Young People’s Sexual Readiness: Insights gained from comparing a researchers’ and youth advisory group’s interpretation

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Abstract

This study explored young people's understandings of sexual readiness and what influenced their decision to initiate first sex. Interviews conducted with 20 heterosexual young people aged 16–18 years, attending sexual health clinics in Northern Ireland, were analysed using a combined approach. This included comparing a researchers and youth advisory group's interpretations of the same data. Thematic analysis enabled comparison to draw out insights across both interpretations. Three themes emerged from each analysis that aligned closely with one another: Mental/Intimate Contact; People/Peer Influences; Self/Socio-Cultural Influences. One additional theme, Adult Control, emerged from the researchers' understanding alone. Results suggest that young people actively deliberate about sex as inevitable and find it difficult to resist the peer and social influences that regulate their lives, with many initiating sex ‘to-get-it-over-with’. Gender ideologies and relationship status influenced expectations, motivations and the context surrounding first sex. Sexual readiness was informed by whether first sex was ‘good’, ‘not so good’ or ‘bad’, highlighting the gaps in young people's understanding. Health, law, and education sectors should co-produce interventions with young people to provide relevant and realistic information that explores the effects of gender equality in everyday life on related concepts such as respect, rights, responsibility and resilience.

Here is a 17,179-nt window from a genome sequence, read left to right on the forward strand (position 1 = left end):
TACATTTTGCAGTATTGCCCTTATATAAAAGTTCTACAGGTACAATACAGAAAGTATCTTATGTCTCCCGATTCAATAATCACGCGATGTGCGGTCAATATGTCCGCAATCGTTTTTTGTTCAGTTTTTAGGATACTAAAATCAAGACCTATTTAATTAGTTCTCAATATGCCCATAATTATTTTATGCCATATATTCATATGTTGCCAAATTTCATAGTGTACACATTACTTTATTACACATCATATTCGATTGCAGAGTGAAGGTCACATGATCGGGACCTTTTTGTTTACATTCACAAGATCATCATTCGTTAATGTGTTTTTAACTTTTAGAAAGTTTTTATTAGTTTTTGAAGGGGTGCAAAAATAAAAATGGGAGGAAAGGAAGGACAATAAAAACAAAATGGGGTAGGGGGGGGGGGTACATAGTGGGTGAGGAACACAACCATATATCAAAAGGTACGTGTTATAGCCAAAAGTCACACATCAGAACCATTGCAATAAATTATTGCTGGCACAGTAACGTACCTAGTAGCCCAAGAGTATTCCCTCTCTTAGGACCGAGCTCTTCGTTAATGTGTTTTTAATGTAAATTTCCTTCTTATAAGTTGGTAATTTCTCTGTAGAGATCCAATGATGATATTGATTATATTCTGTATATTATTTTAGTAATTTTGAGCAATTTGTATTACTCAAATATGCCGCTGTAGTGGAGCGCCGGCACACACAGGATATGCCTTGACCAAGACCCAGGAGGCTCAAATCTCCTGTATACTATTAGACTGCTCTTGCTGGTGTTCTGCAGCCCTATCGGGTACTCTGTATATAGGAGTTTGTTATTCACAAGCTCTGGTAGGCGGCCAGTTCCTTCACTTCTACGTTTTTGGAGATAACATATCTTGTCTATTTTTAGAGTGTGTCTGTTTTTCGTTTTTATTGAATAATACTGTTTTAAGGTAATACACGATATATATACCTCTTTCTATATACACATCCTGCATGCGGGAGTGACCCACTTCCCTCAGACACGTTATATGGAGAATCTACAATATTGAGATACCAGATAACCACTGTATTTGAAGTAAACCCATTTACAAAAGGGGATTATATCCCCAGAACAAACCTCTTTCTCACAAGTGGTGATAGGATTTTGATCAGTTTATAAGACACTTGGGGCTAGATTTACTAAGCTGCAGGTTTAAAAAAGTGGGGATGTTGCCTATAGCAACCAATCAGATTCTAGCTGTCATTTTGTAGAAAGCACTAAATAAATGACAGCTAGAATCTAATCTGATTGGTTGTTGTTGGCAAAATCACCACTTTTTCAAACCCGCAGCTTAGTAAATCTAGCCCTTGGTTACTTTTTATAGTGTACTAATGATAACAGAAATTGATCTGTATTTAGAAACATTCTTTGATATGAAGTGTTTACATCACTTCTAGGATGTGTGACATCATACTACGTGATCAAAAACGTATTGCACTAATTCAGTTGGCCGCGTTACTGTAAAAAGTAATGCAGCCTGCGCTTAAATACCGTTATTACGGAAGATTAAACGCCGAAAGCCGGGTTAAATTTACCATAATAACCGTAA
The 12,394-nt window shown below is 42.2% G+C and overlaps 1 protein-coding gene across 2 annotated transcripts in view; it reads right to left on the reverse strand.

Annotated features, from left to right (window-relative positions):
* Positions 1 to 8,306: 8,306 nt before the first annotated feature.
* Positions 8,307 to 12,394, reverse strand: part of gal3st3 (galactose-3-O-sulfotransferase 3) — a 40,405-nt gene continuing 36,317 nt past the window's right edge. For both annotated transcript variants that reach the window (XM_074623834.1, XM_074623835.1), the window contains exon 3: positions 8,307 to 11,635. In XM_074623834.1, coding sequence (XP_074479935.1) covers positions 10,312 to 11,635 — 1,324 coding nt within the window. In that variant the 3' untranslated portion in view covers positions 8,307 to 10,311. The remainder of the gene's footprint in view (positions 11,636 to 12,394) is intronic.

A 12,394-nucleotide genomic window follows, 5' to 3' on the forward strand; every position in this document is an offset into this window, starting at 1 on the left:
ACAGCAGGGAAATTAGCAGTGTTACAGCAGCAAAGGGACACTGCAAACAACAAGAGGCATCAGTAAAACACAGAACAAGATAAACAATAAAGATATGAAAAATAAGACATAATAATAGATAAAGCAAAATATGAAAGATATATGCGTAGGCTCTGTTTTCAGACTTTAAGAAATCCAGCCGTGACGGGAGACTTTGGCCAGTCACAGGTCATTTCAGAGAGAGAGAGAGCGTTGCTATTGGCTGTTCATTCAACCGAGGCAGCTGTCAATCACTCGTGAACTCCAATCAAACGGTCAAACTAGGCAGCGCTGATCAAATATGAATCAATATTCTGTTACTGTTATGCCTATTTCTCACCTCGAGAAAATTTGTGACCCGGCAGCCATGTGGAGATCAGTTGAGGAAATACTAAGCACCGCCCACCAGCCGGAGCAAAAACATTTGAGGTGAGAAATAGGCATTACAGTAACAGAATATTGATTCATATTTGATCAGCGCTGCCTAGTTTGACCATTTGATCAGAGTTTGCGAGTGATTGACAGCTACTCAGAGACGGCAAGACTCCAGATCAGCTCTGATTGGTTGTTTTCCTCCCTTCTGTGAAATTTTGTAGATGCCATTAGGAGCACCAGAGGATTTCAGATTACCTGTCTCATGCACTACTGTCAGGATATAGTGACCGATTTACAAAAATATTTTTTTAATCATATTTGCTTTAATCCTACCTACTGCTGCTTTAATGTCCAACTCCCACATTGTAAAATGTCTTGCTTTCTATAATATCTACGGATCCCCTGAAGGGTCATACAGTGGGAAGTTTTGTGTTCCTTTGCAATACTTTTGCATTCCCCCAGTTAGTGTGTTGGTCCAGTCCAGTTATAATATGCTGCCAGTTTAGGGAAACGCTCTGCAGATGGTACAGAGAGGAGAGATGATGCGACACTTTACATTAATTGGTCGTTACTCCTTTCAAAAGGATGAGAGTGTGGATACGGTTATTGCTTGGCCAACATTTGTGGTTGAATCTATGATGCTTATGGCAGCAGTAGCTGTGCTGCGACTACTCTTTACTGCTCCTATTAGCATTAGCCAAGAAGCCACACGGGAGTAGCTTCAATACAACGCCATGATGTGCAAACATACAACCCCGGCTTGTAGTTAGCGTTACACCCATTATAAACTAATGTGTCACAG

Original languageEnglish
JournalCulture, Health & Sexuality
Early online date18 Oct 2019
DOIs
Publication statusEarly online date - 18 Oct 2019

Keywords

  • Young people
  • sexual readiness
  • Sexual Competence
  • gender equality
  • participation
  • advisory groups

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